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Loving Is History, But Their Pain Is Still Present

Loving Is History, But Their Pain Is Still Present


Interracial couples can sadly still relate to struggles faced by Richard and Mildred Loving, who helped end race-based bans on marriage nearly 50 years ago.


In Loving -- a beautiful new film about the plaintiffs of Loving v. Virginia -- there is a scene in which Richard Loving shares a kiss with Mildred in public. The simple gesture draws the eyes of white onlookers, who stare at the interracial couple in cold disapproval.

In response, my partner grabbed my hand in the movie theater. Instinctively, I had a moment of panic. Who was seated in the dark rows behind us? Had they seen this display of affection? Would they retaliate against us in some way?

The moment quickly passed. How irrational, I thought, to be concerned about the prejudices of others while attending a movie such as this, which showed how one couple helped bring about an end to race-based bans on marriage through a landmark Supreme Court decision in 1967. This Los Angeles theater in 2016 must surely rank high on the list of safe spaces for gay interracial couples.

Yet in my life, I've learned that there are no real safe spaces from bias. The world is drawn into places we can and cannot go. Even in New York City, which my partner and I used to call home, a woman screamed "Abomination!" at us, over and over again, when my partner dared to rest his hand on my knee in the subway. The effect was like lightning -- both searing and illuminating. It struck then, as it did again during one trip to San Francisco, where the word "faggot" was shot from a passing truck. Queer spaces do not guarantee refuge. I've heard worse words from the mouths of white gay men.

But slurs, as any member of a vulnerable community knows, are just the tip of the iceberg. Sometimes, the most terrible damage can be caused by the impact of a whisper, a door closing, or silence.

Loving is full of moments such as these. While the threat of violence and imprisonment looms over Richard and Mildred -- they defied state law and societal stigma by marrying in Washington, D.C., and then returning to their home state, Virginia -- it is the quiet, daily fears that most threaten to tear them apart.

They worry about their kids, the gossip of neighbors, and their livelihood. Richard, driving home after his construction job, speeds to shake a car that appears to be following him. Friends and family members advise an easier course of action for all parties: a divorce and separation.

After the screening, my partner and I spoke with Ruth Negga, the actress who portrays Mildred. We thanked her for what she and actor Joel Edgerton brought to life on the screen: the couple's love as well as the anxieties they faced. She told us we were not the first interracial couple to do so. Many had told her that they related to the struggles of the Lovings -- issues that even in 2016 are rarely tackled on-screen without post-racial fiction.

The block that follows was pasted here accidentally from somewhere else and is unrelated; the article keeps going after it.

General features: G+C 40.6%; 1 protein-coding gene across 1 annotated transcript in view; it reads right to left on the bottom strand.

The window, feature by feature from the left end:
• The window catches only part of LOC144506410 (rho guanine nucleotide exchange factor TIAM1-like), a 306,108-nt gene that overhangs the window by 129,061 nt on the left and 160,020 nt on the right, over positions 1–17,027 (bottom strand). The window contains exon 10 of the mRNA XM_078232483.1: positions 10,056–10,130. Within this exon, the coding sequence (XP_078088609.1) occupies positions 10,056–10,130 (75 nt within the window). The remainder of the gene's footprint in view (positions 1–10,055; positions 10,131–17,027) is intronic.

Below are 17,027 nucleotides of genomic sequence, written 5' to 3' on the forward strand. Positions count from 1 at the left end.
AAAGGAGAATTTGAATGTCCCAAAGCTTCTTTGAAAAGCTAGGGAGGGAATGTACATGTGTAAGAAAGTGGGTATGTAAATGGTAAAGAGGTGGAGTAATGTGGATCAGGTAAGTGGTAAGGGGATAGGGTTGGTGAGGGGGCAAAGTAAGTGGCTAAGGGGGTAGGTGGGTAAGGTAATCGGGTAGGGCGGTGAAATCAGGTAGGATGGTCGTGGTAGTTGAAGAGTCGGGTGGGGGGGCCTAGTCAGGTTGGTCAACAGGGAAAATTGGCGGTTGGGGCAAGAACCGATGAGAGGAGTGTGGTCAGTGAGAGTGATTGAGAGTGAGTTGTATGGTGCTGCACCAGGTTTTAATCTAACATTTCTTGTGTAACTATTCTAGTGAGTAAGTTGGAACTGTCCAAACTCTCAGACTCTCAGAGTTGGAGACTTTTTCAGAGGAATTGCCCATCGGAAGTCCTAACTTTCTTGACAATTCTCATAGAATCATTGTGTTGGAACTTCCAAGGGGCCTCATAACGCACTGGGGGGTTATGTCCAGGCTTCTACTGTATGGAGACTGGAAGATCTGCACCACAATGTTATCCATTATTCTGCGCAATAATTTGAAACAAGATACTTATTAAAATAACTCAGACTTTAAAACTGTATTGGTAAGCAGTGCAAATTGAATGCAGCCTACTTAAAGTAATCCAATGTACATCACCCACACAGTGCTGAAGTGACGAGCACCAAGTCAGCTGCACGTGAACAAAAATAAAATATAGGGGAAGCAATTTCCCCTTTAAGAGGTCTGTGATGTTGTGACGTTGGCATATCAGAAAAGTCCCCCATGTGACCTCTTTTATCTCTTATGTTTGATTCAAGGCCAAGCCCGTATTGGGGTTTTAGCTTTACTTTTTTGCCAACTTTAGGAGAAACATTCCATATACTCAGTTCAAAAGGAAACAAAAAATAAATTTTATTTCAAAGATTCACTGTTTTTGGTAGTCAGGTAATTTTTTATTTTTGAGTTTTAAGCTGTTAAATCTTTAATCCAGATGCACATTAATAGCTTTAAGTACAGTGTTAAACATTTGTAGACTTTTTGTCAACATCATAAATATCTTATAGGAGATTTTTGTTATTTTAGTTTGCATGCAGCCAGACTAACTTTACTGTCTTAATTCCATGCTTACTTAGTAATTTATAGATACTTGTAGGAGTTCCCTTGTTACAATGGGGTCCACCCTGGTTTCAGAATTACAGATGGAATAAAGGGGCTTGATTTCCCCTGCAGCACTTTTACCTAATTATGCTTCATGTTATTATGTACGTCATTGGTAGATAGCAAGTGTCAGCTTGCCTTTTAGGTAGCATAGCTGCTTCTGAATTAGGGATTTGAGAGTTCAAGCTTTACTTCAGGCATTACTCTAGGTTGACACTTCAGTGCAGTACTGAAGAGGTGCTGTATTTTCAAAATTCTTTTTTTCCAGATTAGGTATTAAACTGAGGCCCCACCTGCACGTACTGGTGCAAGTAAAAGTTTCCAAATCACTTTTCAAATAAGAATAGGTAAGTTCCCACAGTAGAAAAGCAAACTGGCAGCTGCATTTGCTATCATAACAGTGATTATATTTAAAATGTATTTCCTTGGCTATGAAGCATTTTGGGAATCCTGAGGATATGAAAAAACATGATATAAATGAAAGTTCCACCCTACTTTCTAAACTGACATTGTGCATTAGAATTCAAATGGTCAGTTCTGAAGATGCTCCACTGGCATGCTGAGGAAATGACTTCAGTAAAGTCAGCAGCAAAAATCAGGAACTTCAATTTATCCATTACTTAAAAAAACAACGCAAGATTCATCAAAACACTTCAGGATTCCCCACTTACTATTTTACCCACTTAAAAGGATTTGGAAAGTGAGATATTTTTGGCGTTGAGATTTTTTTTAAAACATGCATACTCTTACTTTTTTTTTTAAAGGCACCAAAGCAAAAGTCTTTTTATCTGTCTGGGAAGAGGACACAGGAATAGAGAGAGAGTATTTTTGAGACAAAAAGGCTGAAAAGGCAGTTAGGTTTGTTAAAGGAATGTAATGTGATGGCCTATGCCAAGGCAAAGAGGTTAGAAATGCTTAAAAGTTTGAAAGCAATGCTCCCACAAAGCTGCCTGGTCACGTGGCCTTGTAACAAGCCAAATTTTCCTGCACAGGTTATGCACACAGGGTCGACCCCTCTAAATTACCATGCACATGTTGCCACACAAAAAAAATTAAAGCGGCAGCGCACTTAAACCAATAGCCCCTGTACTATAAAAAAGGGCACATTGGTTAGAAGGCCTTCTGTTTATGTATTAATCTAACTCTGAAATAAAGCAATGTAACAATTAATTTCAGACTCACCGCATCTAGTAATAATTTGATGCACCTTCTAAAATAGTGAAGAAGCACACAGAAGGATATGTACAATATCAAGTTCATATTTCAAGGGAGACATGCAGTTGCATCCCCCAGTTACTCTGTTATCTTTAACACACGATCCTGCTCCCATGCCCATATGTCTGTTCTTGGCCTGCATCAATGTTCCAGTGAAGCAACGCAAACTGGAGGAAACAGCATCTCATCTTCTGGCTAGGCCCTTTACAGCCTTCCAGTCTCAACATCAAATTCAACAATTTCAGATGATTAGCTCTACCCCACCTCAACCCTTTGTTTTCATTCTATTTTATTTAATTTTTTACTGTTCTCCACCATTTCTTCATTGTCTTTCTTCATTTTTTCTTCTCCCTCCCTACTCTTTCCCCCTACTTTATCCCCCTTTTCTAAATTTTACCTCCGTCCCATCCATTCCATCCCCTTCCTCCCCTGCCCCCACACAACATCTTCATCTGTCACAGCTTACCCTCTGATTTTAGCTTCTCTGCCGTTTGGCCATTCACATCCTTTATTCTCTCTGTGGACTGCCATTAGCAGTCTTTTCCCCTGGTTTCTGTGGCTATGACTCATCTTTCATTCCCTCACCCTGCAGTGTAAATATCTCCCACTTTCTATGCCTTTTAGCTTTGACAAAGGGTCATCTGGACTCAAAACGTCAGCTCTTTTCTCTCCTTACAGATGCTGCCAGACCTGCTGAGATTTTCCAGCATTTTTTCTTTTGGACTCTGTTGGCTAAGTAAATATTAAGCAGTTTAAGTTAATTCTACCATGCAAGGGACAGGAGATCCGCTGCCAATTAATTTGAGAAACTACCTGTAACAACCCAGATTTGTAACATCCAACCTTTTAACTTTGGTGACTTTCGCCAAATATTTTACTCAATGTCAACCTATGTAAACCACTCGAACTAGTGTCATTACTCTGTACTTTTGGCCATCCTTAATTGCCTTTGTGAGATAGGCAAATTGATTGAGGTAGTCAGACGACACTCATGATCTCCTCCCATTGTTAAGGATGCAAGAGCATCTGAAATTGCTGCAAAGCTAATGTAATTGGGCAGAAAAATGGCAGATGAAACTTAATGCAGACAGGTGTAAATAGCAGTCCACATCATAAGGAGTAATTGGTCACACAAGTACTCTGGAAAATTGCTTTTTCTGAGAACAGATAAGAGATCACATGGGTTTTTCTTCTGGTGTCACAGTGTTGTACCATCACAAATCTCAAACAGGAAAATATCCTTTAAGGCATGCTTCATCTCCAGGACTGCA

These struggles must be seen more often, and outside of a historical context. The Pew Research Center reports that in 2013, 12 percent of new marriages were interracial -- a record high. Despite this benchmark, stigma, exacerbated by the racist and xenophobic presidential campaign of Donald Trump, stubbornly persists.

Its ugly voice can be heard on a recent episode of the radio show This American Life in which a resident of St. Cloud, Minn. -- a town that has had a recent influx of Muslim immigrants from Somalia -- recounts how the possibility of mixed marriages between grandchildren was used to stir passions among a meeting of white residents.

"Well, what happens if they fall in love and they get married?" the resident recalled one woman saying, to the horror of the crowd, many of whom are seeking a ban on future immigrants. The exchange demonstrates that there are undoubtedly ardent Trump supporters who wish Loving v. Virginia had never happened and who believe that "Make America Great Again" means returning to a time when interracial marriage was still illegal.

Mildred and Richard showed us how to fight these prejudices nearly 50 years ago. They loved each other, married, and stayed together. It was a quiet journey that ultimately transformed the nation. In Loving, director Jeff Nichols (Mud) wisely kept his lens trained tightly on this relationship. There are no dramatic courtroom scenes with tearful testimonies and hate-spewing attorneys. They couldn't hold a candle to the power of seeing Richard rest his head on his wife's lap, an image that was made famous in real life by a photographer who captured their home life.

And so, in the theater and walking out into the light of the lobby, I held tight to my partner's hand. Ringing in my ears were the words of Richard Loving, who, after declining to attend his historic hearing, was asked by his attorney if he had a message for the justices. "Yeah. Tell the judge I love my wife," he said. It turns out, even the Supreme Court couldn't argue with that.

DANIEL REYNOLDS is an editor at The Advocate. Follow him on Twitter @dnlreynolds.

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Daniel Reynolds

Daniel Reynolds is the editor of social media for The Advocate. A native of New Jersey, he writes about entertainment, health, and politics.
Daniel Reynolds is the editor of social media for The Advocate. A native of New Jersey, he writes about entertainment, health, and politics.